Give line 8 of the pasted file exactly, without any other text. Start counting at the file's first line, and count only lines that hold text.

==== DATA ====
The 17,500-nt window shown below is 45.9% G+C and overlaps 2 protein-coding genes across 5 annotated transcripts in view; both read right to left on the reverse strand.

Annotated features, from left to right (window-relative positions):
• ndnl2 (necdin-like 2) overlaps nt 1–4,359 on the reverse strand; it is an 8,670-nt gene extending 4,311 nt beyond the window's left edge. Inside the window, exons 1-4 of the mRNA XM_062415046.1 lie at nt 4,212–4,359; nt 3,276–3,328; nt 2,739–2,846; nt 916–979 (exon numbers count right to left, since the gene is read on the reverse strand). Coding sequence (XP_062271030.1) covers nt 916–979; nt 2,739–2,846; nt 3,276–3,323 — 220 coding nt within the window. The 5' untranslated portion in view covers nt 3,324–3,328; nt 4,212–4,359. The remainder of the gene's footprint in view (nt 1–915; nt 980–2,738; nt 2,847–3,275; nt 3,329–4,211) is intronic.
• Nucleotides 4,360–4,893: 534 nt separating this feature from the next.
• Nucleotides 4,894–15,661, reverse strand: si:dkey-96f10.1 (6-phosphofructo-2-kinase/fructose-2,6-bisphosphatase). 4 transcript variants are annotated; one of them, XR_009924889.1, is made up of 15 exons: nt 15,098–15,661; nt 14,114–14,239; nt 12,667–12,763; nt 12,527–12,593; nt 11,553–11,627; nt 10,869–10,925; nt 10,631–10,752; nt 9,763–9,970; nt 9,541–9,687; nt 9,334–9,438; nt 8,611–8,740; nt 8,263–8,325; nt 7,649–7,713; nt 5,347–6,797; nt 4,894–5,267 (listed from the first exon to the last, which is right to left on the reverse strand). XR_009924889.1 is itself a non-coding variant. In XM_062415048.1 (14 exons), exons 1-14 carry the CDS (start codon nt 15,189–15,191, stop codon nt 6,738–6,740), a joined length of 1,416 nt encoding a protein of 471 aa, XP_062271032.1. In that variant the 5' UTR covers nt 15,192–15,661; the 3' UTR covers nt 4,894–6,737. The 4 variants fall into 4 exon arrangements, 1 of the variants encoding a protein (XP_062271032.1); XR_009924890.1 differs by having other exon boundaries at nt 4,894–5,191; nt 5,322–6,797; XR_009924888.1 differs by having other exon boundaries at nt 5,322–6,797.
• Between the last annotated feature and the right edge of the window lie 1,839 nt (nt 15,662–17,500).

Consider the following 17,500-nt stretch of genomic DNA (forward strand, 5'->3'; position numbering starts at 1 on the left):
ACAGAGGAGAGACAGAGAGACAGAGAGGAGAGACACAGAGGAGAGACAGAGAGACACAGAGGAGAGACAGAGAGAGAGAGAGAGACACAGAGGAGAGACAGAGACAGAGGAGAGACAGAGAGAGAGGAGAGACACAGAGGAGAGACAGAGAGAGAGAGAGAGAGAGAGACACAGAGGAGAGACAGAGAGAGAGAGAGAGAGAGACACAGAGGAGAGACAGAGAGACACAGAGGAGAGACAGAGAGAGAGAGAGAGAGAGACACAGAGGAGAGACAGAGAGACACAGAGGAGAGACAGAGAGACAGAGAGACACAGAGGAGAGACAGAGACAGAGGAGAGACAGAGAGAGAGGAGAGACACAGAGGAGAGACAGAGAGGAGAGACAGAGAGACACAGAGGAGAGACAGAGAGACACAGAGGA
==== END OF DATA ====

ACAGAGGAGAGACAGAGAGACAGAGAGGAGAGACACAGAGGAGAGACAGAGAGACACAGAGGAGAGACAGAGAGAGAGAGAGAGACACAGAGGAGAGACAGAGACAGAGGAGAGACAGAGAGAGAGGAGAGACACAGAGGAGAGACAGAGAGAGAGAGAGAGAGAGAGACACAGAGGAGAGACAGAGAGAGAGAGAGAGAGAGACACAGAGGAGAGACAGAGAGACACAGAGGAGAGACAGAGAGAGAGAGAGAGAGAGACACAGAGGAGAGACAGAGAGACACAGAGGAGAGACAGAGAGACAGAGAGACACAGAGGAGAGACAGAGACAGAGGAGAGACAGAGAGAGAGGAGAGACACAGAGGAGAGACAGAGAGGAGAGACAGAGAGACACAGAGGAGAGACAGAGAGACACAGAGGA